Two Oklahoma groups file lawsuits against state agency over medical marijuana rules
OKLAHOMA CITY – After a controversial decision by the state’s Board of Health, medical marijuana supporters say they are gearing up for a fight in court.
On Tuesday, the Board of Health approved emergency rules on medical marijuana, with two specific exceptions.
Under the new emergency rules, smokable forms of medical marijuana would be banned from sale in dispensaries. According to Interim Health Commissioner Tom Bates, licensed medical marijuana users would still be allowed to use it if it was grown themselves.
"To allow smokable forms would be a step back as protectors of public health in Oklahoma and certainly reasonable people can differ on that," Commissioner Bates said.
However, medical marijuana advocates say they are gearing up for a fight.
"We will absolutely throw the book at them with class-action lawsuits on behalf of patients. We won't be railroaded," Chip Paul, with Oklahomans for Health, said on Wednesday. "We simply want our state question implemented and properly regulated."
Other members argue that the board took policies created by a group who was against the state question rather than paying attention to the 507,000 voters who voted in favor of State Question 788.
"They knew what they were voting for. No disrespect to anybody that claims they didn't, but that's not the case. You do not outweigh the will of the people," said Chance Gilbert, with the Oklahoma Cannabis Trade Association. "The rule of law in our nation is democracy. And the democracy is not being upheld right now."
On Friday, the group 'Green the Vote' and Kenny Wogoman announced that a lawsuit has been filed regarding the new rules.
According to a news release, the lawsuit is against the State of Oklahoma, Gov. Mary Fallin, the Oklahoma Department of Health and five members of the Oklahoma Department of Health.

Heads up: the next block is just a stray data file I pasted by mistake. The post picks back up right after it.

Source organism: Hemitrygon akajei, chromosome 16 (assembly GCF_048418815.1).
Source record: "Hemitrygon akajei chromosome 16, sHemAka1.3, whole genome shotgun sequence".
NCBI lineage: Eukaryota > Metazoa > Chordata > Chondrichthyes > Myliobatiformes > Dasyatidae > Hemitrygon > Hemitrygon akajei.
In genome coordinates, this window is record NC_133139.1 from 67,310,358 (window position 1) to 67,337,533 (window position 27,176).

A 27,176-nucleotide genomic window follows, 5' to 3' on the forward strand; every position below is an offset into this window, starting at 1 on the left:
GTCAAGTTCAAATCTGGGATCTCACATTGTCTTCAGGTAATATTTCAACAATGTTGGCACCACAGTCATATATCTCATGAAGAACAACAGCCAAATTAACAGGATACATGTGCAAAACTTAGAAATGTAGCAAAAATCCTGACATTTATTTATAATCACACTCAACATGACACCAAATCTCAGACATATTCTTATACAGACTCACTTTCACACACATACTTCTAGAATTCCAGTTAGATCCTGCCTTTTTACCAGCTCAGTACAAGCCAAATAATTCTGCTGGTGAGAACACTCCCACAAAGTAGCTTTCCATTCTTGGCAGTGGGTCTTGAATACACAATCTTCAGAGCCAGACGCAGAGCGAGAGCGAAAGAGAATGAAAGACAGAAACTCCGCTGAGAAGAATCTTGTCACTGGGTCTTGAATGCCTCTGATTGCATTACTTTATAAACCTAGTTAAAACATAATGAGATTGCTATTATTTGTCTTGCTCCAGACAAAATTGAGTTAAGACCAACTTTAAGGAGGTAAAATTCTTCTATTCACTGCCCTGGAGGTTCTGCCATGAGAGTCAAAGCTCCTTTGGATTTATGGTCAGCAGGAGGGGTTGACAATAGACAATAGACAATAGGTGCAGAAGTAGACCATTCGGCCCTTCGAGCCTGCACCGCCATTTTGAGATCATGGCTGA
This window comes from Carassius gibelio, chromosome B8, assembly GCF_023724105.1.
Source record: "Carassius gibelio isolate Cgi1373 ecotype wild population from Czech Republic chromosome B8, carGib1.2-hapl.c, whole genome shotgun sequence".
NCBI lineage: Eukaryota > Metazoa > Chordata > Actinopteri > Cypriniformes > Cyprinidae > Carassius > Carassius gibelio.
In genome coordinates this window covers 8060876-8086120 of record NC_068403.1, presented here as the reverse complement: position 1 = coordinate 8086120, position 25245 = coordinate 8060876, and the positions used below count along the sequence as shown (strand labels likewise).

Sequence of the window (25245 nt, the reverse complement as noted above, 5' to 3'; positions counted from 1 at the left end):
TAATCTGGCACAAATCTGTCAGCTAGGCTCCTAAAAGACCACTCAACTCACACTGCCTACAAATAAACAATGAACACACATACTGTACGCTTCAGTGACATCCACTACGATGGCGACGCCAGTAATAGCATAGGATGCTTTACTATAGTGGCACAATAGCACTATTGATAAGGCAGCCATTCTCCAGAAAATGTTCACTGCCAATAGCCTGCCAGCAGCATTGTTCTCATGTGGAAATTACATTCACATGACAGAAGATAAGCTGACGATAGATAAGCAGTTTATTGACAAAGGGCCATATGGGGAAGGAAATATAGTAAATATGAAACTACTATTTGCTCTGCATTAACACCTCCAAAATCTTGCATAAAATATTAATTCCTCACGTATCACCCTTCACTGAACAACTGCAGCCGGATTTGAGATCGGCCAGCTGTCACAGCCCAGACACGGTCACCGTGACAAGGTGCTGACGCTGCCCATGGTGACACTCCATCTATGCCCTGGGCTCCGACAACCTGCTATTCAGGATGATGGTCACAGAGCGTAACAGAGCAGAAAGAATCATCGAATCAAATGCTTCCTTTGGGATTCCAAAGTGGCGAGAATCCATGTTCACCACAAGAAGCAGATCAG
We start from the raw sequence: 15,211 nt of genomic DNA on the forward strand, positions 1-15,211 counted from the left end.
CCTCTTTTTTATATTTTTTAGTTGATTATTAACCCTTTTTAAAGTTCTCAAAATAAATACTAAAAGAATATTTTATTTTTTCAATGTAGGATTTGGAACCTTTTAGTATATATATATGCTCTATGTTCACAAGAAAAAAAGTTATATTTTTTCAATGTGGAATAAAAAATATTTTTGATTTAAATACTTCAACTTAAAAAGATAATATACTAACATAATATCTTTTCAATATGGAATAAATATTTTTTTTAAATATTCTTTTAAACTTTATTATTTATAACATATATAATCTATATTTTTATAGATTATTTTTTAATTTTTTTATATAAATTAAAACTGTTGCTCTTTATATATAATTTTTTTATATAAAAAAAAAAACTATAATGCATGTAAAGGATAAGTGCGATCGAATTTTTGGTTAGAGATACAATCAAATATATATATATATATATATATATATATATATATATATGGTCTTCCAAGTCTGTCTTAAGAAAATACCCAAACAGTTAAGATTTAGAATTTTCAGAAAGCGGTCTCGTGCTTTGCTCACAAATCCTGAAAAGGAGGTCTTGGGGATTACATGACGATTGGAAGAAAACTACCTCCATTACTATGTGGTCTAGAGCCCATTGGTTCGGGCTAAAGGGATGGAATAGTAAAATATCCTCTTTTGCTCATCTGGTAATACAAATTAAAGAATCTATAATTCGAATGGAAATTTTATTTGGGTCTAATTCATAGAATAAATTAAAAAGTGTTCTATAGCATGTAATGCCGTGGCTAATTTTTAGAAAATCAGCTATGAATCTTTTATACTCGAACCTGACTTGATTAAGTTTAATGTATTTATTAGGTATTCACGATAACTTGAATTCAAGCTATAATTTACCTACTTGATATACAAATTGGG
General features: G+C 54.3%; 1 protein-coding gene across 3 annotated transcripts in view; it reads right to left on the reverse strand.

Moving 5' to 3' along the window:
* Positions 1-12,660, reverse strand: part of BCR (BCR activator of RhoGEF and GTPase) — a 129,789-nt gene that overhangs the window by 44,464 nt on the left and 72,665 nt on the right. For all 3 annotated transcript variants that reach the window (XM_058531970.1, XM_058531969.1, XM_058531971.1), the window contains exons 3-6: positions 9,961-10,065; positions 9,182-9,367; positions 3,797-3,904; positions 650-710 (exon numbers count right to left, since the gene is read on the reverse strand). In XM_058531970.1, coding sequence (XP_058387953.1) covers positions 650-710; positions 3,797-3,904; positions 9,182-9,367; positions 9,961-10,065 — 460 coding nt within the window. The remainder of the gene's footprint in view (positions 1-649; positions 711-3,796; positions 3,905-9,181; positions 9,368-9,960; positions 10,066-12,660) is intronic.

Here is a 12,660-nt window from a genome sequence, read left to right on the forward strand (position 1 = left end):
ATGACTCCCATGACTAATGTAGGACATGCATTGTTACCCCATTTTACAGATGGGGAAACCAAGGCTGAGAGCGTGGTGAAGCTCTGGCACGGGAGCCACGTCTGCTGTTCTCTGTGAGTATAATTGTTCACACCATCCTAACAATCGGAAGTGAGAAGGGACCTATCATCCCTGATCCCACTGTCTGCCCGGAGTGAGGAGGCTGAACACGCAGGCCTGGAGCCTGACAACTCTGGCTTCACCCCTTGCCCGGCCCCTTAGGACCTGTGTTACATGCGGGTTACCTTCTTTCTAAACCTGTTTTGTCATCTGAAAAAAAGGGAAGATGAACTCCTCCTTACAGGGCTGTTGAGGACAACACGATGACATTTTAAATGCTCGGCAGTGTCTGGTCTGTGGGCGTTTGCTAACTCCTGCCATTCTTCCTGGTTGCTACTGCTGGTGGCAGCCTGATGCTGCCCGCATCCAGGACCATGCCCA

"The lawsuit filed today is our endeavor to undo the wrongful acts of the Oklahoma Department of Health in adopting amendments to the regulations implementing State Initiative 788. It is our hope that this lawsuit will quickly resolve the improper regulations and allow Oklahoma citizens to exercise their rights to manage their own health care," the release states.
Organizers say they do not want to slow down the implementation of the current regulation, but rather hope to rectify some of the exemptions listed.
A second lawsuit has also been filed.
The lawsuit against the Oklahoma State Department of Health (OSDH) has been filed in Cleveland County District on behalf of eight people represented by the Bussett Legal Group in Oklahoma City.
"Plaintiffs contend that the rules interfere with or impairs, or threatens to interfere with or impair, the legal rights or privileges of the Plaintiffs. Defendant Oklahoma Board of Health lacks the authority to promulgate the rules, as the rules are outside of the scope of the enabling statute and the Board of Health failed to follow the procedures of the Administrative Procedures Act for promulgating emergency rules," the lawsuit states.